When I was a kid "Pasta Salad" was just a requisite side dish at family gatherings that was hastily bought at the grocery store and remained in it’s plastic tub beside other more appetizing offerings while slowly making it’s way to room temperature. I never really understood how macaroni noodles, eggs and mustard where always such an important part of every barbecue I went to. And while these little gatherings were being planned, there was always a mention of it, "Who is going to bring the pasta salad?" Pasta salads have so much variety and take so little time, you don’t ever have to resort to grocery store tub again.
Instead of that I offer you this. Orzo pasta and a fairly traditional Caprese salad, mixed together and served in a hallowed out tomato (feel free to bypass the individual serving size vegetable dish for larger gatherings.)
This week I started writing a regular feature for the Glendale Examiner on farmers markets and creating original recipes from what I find there. I love all of what is involved in the previous statement. Farmers markets are one of favorite places to be. Cooking and writing recipes has become a part of who I am. Writing is a skill that I have dedicated myself to learning. And I get to photograph the entire adventure. Now if only this hobby would pay the bills and I could finally quit my day job! Maybe someday, with a lot of work, I’ll be able to tittle my post: I Quit My Job + A Recipe.
The La Canada farmers market is only about a mile from my house. It sits right below the Angeles National Forest, still charred from a fire that ravaged it a few years ago. Although on the smaller side, this particular market has a diverse selection of goods including homemade cheese, imported salts and fresh caught seafood. You can read more about my adventures at the La Canada Market on my Examiner page.
I have a special place in my heart for great salt and Hepp’s does it better than most. Don’t ever underestimate the power a great salt has on your cooking. Used properly it can make your food taste 20% better. You can make the same dish as the guy next to you and your salt will make people remember yours and forget his. It has a sneaky way of hiding in your dish, it’s own flavor largely concealed, springing up and grabbing onto the flavors of the other ingredients, brightening and popping them. If a dish tastes “flat” it’s most likely due to salt not being able to do his job. Salt on the caliber that Hepp’s offers is also a fantastic gift for a foodie, just sayin’.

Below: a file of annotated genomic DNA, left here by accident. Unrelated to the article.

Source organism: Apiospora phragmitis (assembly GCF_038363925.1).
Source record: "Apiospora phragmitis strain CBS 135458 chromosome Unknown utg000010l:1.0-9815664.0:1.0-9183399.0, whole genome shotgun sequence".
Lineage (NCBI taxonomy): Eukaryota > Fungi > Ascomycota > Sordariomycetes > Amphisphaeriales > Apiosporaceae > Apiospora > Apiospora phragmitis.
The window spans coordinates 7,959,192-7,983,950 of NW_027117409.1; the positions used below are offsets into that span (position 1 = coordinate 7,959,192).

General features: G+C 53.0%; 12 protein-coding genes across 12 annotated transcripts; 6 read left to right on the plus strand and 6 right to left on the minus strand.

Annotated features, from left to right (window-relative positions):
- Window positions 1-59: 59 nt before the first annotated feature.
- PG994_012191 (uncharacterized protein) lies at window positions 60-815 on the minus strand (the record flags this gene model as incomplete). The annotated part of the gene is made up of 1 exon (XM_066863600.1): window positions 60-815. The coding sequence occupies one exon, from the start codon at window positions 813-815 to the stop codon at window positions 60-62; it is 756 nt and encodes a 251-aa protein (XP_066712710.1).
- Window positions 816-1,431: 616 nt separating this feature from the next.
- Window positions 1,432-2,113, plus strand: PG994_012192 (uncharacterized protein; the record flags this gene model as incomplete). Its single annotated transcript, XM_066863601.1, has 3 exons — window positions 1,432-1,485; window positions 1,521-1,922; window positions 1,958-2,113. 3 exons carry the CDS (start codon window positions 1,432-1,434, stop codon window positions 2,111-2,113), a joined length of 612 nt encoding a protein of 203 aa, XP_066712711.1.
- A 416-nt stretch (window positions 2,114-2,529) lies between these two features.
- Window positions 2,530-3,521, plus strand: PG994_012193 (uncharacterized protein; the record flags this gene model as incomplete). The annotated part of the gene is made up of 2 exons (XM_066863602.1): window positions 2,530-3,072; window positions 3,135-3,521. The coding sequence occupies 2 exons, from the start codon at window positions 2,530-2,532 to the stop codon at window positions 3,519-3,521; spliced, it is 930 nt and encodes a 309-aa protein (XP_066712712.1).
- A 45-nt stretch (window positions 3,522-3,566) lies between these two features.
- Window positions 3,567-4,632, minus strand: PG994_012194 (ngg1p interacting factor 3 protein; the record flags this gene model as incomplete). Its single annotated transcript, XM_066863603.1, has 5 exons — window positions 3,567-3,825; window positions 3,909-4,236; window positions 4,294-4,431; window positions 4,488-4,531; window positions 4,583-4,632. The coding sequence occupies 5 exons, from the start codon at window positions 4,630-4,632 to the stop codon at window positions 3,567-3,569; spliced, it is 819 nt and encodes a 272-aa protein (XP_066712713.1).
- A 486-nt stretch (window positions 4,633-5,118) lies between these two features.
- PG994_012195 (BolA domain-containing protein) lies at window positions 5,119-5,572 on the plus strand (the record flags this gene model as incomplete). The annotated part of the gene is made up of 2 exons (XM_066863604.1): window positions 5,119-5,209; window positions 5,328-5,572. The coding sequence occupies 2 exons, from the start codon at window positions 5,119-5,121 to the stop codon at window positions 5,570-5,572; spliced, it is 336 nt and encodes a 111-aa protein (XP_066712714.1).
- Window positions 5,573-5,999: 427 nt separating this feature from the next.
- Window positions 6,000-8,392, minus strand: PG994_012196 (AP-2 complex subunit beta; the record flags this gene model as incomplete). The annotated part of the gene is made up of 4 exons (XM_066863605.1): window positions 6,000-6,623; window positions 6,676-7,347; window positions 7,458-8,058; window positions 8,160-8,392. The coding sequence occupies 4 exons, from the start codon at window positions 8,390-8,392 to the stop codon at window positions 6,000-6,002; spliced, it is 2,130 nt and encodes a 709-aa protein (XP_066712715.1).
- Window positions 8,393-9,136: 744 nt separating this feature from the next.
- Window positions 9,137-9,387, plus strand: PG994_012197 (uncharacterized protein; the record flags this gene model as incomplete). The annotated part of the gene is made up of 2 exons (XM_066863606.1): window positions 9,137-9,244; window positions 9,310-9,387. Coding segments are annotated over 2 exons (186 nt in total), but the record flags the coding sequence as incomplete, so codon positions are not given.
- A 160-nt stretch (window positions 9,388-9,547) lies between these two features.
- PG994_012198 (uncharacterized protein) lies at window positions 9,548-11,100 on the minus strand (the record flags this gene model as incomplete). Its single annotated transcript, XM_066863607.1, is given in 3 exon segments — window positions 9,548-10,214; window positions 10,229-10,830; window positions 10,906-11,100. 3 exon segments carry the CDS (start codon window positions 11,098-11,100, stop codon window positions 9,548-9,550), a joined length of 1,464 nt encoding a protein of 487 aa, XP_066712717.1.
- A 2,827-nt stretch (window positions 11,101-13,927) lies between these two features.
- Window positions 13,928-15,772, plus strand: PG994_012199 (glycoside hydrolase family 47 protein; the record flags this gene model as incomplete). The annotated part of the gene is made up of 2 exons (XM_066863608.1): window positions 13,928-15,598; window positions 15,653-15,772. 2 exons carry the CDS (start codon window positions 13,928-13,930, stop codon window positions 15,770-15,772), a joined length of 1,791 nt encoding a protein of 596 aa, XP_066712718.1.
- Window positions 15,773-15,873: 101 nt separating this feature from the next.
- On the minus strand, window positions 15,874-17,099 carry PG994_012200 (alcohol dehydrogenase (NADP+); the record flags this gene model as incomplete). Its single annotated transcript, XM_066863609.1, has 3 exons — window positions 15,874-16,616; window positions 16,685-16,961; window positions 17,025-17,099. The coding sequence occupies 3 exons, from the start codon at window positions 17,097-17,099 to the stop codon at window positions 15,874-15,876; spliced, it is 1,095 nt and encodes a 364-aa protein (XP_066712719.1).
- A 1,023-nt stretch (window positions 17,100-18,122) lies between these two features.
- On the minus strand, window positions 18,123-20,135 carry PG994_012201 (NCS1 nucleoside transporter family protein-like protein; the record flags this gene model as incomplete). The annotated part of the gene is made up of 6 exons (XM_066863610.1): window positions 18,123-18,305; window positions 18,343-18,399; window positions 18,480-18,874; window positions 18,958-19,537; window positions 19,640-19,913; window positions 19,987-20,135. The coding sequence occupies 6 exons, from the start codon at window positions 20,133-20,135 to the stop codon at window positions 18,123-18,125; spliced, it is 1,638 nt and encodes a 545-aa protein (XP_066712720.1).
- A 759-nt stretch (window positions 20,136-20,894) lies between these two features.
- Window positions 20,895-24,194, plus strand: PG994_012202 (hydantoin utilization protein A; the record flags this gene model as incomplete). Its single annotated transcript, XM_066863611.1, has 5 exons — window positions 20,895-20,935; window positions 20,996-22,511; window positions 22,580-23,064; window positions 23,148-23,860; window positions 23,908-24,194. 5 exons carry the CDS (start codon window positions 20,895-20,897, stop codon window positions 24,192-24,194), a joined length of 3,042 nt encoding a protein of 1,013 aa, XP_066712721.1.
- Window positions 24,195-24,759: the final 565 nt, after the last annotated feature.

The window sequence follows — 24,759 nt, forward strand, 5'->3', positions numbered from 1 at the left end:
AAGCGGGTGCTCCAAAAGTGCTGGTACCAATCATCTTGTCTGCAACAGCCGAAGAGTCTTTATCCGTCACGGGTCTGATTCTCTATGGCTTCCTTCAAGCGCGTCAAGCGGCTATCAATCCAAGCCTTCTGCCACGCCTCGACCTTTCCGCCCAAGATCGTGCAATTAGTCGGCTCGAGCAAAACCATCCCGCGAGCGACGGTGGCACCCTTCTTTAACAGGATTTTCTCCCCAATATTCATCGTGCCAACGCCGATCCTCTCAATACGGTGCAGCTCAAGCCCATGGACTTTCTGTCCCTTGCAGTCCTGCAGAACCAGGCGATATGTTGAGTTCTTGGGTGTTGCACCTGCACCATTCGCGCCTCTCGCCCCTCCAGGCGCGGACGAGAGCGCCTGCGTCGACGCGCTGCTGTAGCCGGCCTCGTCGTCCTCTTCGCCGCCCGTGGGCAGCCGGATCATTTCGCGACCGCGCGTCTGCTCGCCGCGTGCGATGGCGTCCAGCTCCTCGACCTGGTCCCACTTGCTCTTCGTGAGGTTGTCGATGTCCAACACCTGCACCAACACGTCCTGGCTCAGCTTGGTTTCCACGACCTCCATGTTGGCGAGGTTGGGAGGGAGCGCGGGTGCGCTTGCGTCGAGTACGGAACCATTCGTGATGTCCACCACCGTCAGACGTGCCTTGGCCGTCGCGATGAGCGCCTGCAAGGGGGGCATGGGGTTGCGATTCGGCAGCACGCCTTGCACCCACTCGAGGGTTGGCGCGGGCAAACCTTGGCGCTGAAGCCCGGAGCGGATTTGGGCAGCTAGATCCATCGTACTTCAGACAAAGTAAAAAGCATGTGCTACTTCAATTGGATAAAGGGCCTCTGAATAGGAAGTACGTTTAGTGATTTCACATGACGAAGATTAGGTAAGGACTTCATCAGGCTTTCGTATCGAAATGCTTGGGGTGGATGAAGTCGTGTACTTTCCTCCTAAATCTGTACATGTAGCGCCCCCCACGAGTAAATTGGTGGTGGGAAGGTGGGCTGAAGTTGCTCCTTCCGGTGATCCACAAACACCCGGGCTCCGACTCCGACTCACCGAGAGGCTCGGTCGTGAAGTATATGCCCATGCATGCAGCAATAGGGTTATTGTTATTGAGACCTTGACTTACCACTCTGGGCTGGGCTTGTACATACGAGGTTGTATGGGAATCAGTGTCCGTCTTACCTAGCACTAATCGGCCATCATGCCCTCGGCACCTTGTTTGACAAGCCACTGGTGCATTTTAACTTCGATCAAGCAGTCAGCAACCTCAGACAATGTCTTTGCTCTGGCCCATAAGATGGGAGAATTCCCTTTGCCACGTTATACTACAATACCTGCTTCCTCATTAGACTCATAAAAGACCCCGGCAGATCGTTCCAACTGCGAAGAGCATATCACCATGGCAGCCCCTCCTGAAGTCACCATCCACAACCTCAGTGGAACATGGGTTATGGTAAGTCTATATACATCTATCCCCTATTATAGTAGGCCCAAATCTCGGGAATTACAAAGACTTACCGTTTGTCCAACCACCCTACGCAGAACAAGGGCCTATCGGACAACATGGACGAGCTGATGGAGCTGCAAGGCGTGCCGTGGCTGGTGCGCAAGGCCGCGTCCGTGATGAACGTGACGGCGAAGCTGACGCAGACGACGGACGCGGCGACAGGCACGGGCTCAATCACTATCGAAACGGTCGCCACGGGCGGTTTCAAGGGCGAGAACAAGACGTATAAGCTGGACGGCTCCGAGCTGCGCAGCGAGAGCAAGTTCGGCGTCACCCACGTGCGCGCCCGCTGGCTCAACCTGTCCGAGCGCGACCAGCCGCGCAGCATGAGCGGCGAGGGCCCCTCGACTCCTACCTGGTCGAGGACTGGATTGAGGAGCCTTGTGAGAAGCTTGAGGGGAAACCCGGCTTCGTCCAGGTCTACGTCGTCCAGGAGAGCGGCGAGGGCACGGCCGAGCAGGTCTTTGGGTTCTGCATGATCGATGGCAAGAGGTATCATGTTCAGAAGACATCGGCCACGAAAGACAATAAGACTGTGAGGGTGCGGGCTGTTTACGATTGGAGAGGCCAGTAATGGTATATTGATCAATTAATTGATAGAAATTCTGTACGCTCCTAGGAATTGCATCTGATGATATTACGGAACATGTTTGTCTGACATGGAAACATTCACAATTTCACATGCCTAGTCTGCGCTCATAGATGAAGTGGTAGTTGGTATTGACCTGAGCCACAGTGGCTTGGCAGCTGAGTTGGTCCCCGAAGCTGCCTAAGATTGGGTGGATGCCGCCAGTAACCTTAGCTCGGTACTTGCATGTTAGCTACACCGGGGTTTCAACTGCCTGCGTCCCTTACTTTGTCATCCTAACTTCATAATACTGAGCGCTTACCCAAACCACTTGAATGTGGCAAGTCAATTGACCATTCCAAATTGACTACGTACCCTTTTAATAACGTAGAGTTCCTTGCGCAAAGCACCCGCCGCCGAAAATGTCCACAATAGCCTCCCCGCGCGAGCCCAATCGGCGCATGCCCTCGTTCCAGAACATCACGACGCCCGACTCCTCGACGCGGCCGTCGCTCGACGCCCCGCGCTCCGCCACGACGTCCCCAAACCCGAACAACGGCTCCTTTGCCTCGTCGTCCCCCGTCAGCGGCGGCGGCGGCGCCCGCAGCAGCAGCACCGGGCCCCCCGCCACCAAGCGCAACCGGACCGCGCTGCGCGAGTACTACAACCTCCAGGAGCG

Somehow, after only a few minutes in his booth, I began to develops a slight crush on Country Fresh Herbs. I was so incredibly impressed by how beautiful and, well, fresh everything looked. It was like produce heaven. My favorite was the Shisido peppers, this is what I want my Trick Or Treat basket to look like next year:
After an hour of wandering among the booths, being sidetracked again and again, I selected 5 ingredients and slowly formulated a recipe.
Roasted Tomatoes Stuffed with Goat Cheese and Asparagus
5 Beefsteak Tomatoes
1 tbs Olive Oil, plus ¼ cup divided
¾ cup Fresh Asparagus, chopped (top half of the stalks only)
1 tbs Chopped Shisido Peppers, seeds removed
½ tsp Salt, plus 1 tsp divided
½ tsp black pepper
1/3 cup Goat Cheese
¼ Cup Israeli Cous Cous
Preheat oven to 425. In a skillet over medium-high heat, add 1 tbs olive oil. Once the oil is hot, add the asparagus, peppers, ½ tsp salt and pepper, cooking until the vegetables are slightly soft, about 5 minutes.
Remove from heat, allowing to cool a bit. Cut a thin slice off the top of every tomato, enough to expose the insides. Using a spoon, remove the flesh and seeds from the inside of each tomato, leaving the walls and bottomintact.
Add the goat cheese and Cous Cous to the asparagus pan, stir until combined. In a large bowl, add the remaining olive oil and salt, toss the tomatoes until well coated. Place the tomatoes in a baking dish, cut side up. Fill each tomato with the goat cheese and asparagus mixture.
Cover with aluminum foil and bake for 30 minutes.
Although not officially part of this recipe, I sprinkled each tomato with a bit of my Hepps salt before eating. I might have an addiction in the making.